The latest translation of the Majjhima Nikaya is by Bhikkhu Sujato on SuttaCentral.net. This translation is not yet available for print, but you can download an ebook version from this site. A PDF is included so if you wanted to you could easily print it, although it is quite large.
The practice is simple: read one sutta each day, not more, not less. At the outset, don’t be concerned with whether or not you fully understand the meaning of the discourse, but on the next day, go on to read the next sutta. This is not to say that understanding what you read is not important, but only that your progress should not depend on understanding what you had read the day before. Don’t get discouraged. The more suttas you read, the more you will understand. For the time being, focus on what you do understand. Bring those teachings deep into your life. Understanding the rest will come later.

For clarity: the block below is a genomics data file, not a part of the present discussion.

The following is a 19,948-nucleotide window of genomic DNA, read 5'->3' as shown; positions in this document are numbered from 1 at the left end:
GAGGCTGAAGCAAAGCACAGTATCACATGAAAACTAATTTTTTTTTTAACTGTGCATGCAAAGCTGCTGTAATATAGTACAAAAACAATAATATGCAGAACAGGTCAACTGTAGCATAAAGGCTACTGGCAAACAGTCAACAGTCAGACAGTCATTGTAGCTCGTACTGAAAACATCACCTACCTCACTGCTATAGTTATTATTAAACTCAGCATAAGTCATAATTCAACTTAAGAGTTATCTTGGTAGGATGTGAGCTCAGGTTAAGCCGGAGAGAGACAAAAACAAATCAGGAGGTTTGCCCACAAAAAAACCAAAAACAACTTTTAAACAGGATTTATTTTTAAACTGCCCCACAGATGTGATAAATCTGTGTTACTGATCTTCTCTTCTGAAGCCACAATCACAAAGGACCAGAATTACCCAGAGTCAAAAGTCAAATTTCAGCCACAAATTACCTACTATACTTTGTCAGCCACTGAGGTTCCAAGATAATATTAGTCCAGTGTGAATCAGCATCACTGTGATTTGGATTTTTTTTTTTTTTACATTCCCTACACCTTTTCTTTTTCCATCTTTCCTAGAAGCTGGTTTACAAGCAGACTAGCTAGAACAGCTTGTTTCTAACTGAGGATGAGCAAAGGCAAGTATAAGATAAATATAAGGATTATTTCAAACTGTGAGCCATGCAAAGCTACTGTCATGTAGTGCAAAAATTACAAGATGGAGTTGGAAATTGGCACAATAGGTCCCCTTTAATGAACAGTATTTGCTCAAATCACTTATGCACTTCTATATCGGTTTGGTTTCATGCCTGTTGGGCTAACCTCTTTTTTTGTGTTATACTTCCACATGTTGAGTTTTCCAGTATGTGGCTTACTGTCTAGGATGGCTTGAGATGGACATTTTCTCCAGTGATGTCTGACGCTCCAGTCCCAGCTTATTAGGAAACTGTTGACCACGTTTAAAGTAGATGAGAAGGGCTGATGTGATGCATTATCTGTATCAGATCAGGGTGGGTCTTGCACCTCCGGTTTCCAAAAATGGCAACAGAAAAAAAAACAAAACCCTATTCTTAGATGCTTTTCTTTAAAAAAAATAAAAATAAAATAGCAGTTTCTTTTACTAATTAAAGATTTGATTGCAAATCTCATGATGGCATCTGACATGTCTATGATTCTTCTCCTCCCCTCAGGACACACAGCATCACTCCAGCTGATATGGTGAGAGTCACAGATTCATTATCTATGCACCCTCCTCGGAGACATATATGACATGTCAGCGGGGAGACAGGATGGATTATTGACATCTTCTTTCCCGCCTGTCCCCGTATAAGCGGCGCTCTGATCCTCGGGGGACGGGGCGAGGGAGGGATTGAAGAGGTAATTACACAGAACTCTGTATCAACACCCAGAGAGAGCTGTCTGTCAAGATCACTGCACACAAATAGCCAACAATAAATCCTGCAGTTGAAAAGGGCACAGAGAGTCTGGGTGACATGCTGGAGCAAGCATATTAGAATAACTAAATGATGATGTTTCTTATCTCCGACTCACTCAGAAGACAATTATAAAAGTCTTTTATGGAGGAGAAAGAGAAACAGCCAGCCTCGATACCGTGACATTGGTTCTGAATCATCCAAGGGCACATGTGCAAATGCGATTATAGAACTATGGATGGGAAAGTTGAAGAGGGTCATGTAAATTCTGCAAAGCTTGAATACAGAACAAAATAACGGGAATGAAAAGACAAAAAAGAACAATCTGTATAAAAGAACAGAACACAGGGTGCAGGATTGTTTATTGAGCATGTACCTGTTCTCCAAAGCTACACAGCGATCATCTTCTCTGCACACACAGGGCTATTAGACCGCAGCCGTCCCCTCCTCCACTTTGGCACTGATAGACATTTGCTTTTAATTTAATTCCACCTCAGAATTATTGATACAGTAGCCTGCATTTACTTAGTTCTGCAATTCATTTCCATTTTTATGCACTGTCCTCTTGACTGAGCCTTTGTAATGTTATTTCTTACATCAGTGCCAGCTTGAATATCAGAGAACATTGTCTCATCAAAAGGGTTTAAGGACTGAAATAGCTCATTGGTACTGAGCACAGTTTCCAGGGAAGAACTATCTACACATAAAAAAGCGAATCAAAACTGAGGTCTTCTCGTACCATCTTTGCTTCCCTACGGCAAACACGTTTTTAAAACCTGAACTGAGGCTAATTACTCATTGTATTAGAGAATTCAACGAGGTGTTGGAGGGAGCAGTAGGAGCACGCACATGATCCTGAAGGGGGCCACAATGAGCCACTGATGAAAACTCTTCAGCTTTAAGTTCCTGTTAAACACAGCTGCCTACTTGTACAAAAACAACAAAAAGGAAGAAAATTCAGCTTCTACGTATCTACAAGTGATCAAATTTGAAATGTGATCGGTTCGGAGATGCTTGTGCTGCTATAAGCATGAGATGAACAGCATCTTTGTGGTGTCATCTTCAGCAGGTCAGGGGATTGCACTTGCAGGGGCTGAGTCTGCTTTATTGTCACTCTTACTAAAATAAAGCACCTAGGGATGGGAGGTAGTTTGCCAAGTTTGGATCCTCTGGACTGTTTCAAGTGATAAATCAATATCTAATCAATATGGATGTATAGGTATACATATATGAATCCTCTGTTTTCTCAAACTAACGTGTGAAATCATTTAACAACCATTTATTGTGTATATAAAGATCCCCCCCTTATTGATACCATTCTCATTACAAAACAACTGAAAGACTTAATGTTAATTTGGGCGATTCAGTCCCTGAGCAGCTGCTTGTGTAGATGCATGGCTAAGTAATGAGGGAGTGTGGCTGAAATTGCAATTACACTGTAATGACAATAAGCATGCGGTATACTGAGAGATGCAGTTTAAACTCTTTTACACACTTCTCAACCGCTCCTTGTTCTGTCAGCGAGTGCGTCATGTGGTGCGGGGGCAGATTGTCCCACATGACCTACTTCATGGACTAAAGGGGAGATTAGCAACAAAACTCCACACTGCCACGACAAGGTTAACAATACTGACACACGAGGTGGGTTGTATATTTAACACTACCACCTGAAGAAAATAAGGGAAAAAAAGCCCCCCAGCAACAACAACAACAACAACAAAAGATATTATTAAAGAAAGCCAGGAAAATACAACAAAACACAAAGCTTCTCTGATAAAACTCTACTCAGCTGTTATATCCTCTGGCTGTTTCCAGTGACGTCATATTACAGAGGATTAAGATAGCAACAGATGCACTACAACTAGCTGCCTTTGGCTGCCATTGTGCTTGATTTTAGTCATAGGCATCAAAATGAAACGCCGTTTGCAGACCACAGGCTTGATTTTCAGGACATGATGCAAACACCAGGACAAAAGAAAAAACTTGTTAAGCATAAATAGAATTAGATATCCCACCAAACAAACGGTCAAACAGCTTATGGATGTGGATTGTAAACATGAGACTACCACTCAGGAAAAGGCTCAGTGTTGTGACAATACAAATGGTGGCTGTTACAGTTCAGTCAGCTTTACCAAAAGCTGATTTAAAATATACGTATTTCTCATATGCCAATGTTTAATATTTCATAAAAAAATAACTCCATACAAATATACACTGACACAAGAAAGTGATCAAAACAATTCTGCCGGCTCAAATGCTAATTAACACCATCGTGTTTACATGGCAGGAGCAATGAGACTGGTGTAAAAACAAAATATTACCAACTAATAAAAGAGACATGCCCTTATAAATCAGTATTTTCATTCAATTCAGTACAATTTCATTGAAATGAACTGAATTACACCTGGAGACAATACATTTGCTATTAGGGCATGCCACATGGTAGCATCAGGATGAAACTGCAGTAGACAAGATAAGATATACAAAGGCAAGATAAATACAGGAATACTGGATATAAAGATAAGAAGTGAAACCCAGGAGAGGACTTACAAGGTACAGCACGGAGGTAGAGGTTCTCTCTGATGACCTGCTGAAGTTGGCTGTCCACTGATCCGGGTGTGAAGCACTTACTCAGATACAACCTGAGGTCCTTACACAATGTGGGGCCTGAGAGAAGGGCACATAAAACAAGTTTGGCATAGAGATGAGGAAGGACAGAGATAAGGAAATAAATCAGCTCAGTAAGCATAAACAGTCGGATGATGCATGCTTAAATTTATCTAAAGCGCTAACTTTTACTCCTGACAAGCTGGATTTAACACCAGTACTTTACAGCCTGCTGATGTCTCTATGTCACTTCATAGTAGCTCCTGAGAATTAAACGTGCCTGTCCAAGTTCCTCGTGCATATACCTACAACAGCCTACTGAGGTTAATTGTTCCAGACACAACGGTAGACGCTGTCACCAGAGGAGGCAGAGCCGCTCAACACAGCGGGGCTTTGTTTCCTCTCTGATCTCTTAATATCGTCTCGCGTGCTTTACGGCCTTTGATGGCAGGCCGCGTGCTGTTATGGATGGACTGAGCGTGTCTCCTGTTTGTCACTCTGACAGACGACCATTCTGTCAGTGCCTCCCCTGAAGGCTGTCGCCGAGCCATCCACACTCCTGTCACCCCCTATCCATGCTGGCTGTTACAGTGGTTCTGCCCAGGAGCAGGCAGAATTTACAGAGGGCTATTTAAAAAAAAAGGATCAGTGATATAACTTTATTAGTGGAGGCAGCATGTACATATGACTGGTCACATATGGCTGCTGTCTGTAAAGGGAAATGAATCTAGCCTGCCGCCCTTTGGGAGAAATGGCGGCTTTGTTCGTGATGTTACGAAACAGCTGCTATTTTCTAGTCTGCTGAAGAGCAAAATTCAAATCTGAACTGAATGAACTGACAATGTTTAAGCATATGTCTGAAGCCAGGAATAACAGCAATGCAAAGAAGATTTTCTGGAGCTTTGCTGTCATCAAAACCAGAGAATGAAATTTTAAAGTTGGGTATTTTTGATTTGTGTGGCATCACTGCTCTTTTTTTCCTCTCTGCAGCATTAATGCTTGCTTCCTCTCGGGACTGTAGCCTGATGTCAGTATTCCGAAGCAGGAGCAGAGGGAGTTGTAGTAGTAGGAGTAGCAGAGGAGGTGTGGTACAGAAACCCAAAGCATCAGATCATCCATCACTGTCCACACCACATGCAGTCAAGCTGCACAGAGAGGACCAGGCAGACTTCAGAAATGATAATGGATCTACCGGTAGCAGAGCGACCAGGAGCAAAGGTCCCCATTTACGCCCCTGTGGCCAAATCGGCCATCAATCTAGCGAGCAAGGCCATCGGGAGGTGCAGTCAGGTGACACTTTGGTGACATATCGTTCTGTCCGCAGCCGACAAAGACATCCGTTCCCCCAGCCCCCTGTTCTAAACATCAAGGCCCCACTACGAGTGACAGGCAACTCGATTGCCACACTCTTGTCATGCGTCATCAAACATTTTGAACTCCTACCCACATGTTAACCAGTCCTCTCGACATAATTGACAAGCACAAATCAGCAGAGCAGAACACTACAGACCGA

If you do your sutta practice at the beginning of the day, you may find that the teachings naturally come to mind later in the day. This is because the suttas are relevant to our everyday lives. If you have a daily meditation practice, reading before or after meditation, when the mind is calm and receptive, will help you better absorb the content of the text. For more on when to read, check out the article When to Do Your Sutta Reading Practice.
What order to read